Pyrowear 675 is a case hardening steel which shows, depending on the level of carburizing, a certain corrosion resistance. For this, the content of Chromium is approximately 13% which makes the carburizing difficult due to the formation of a passive layer. Therefore the carburizing method applied for Pyrowear 675 was low pressure carburizing. It is known that the cracking hydro carbons used in low pressure carburizing are able to remove passive layers and enable a homogeneous carburizing even of high Chromium steels. The low pressure carburizing process is characterized by alternating cyclic application of boost (carburizing) and diffuse (soaking) cycles. The typical process gas in a boost cycles is a mixture of acetylene and hydrogen. The carbon profile resulting from a low pressure carburizing process depends on the number and duration time of the boost and diffuse cycles. By a variation of these cycles a variation of the carbon profile and hardness profile is possible. For the ball on rod test two carburizing variants of Pyrowear 675 were manufactured:
- variant 1 with a high content of carbon, high hardness and high amount of carbides
- variant 2 with lower content of carbon, lower hardness lower amount of carbides.
The subsequent austenitizing was performed for both variants, also deep freezing and tempering two times was the same for both variants.
Figure 1 and Figure 2 show the microstructure of the two P675 variants in an overview and in different depths, Figure 3 the according hardness profiles and Figure 4 the residual stress profiles.

CSS42-L is, similar to Pyrowear 675, a case hardening steel which shows, depending on the level of carburizing, a certain corrosion resistance. The content of Mo and Co is considerably higher than in Pyrowear 675, therefore the hardness in a similar carburized case is expected to be higher than in Pyrowear 675.
In a first step the heat treating cycle applied for Pyrowear 675 variant 1 was applied on the rods of CSS42-L.

The hardness profile shows a significant drop in the transition zone between carburized case and core material. An analysis of the retained austenite is difficult in case of this material due to the high content of carbides. These carbides cause peaks in the diffraction pattern which superimpose the austenite and martensite peaks and make an evaluation very difficult. An estimation of the retained austenite content resulted values of more than 50% in a depth of 1 to 2 mm. Micrographs in this region show a bright appearance which is also an indication of high retained austenite.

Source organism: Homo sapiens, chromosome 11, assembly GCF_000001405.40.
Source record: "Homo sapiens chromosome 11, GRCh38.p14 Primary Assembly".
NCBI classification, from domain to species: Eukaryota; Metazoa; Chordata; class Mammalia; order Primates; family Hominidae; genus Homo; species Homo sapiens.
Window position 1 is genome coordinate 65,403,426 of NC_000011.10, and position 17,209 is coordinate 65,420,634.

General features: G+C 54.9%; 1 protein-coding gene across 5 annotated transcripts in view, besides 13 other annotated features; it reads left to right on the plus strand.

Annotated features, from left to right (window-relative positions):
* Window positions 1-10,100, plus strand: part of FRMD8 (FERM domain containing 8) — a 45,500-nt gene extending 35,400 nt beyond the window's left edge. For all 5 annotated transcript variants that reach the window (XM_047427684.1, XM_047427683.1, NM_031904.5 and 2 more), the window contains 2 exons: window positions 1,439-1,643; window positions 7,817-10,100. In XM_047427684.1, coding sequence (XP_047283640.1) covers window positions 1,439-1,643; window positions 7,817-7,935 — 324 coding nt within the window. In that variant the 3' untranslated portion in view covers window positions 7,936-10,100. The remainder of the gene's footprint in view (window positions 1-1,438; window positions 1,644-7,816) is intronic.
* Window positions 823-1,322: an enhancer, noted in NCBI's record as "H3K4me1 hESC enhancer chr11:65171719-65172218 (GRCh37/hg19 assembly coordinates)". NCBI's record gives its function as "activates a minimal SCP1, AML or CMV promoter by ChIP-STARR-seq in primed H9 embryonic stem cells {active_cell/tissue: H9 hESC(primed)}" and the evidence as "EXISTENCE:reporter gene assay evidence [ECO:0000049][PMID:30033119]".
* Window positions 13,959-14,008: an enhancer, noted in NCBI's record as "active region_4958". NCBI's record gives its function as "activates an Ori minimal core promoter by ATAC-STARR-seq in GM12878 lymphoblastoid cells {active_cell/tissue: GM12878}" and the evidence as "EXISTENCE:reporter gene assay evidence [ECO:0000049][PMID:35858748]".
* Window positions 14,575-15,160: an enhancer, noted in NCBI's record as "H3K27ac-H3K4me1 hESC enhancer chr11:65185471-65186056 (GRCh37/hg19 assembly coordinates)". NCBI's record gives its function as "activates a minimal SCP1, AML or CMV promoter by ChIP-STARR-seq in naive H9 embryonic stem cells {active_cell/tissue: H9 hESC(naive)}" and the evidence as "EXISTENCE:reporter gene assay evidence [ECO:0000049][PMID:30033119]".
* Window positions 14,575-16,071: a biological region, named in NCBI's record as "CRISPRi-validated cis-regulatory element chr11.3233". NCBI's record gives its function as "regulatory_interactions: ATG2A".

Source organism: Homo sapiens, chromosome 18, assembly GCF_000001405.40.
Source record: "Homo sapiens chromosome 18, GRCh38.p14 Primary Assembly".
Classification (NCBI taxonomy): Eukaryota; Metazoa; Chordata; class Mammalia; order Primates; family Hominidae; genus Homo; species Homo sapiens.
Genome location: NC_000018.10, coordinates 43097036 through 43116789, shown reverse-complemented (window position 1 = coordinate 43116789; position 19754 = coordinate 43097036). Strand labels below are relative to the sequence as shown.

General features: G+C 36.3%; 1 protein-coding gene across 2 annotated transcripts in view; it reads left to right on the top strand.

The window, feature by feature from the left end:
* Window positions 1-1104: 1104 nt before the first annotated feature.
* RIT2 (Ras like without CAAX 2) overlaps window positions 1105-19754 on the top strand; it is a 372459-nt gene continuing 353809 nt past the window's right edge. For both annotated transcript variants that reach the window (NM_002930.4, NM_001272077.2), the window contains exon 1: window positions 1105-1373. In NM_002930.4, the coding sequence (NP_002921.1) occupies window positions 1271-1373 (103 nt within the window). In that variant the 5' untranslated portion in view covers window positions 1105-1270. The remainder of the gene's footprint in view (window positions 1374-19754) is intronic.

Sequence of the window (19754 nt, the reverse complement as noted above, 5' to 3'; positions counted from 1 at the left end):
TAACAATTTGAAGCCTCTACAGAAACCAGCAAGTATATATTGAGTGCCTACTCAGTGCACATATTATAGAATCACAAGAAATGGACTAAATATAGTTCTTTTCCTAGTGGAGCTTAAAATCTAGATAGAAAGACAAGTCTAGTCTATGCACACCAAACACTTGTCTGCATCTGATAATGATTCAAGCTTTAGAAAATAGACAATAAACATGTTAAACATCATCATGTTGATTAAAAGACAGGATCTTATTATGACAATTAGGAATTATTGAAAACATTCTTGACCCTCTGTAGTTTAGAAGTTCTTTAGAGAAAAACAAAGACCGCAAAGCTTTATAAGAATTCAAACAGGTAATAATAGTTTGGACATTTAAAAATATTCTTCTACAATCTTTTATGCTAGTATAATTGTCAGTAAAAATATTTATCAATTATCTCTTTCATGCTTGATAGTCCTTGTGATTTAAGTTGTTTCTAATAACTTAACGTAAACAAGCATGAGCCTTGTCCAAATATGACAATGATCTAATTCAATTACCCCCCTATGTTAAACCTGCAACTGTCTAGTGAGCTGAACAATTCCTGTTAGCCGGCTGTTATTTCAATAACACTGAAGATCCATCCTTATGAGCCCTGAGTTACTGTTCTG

Retained austenite is a metastable microstructure which can transform into martensite when exerted a higher temperature or load. This transformation causes dimensional changes which are not desirable in many applications.
In order to reduce the drop in hardness, a higher tempered variation was produced, but there was no marked improvement in the hardness drop.
A carburizing according to variant 2 was also applied, but there was no marked improvement regarding the drop in hardness.

In order to get a hardness profile without a drop in hardness at the transition zone between the carburized case and the core material a nitriding of CSS-42L without a prior carburizing was performed. A plasma process was applied in order to remove a passive layer on the surface (by an initial sputtering) which might inhibit the transition of nitrogen into the material. The nitriding temperature was adjusted in order to get a high diffusion rate and a surface hardness in a range of app. 900 to 1000 HV. Figure 8 shows the hardness profile after nitriding, Figure 9 the microstructure. The surface hardness is in the range between 900 and 1000 HV (extrapolated), but the nitriding depth is below 0,1mm in the as nitrided condition. This is far away from what we need for gear and bearing applications. Therefore no tests were performed with rods in this condition. Figure 9 shows a sharp transition between the diffusion zone and the base material which is typical for high chromium steels.

Ferrium C61
Ferrium C61 is a high alloyed carburizing steel which offers a very high core strength. Figure 10 shows the microstructure of the carburized zone, Figure 11 a hardness profile of the carburized case in the as carburized condition.

In case of Ferrium C61 a nitriding additional to the carburizing was tested. This results in a marked increase in hardness close to the surface which might be beneficial for rolling contact fatigue. A nitriding process was performed after carburizing and hardening and grinding.
After the nitriding the surface of the specimens was polished (no grinding). Figure 12 shows the microstructure of the nitride zone, Figure 13 the according hardness profile.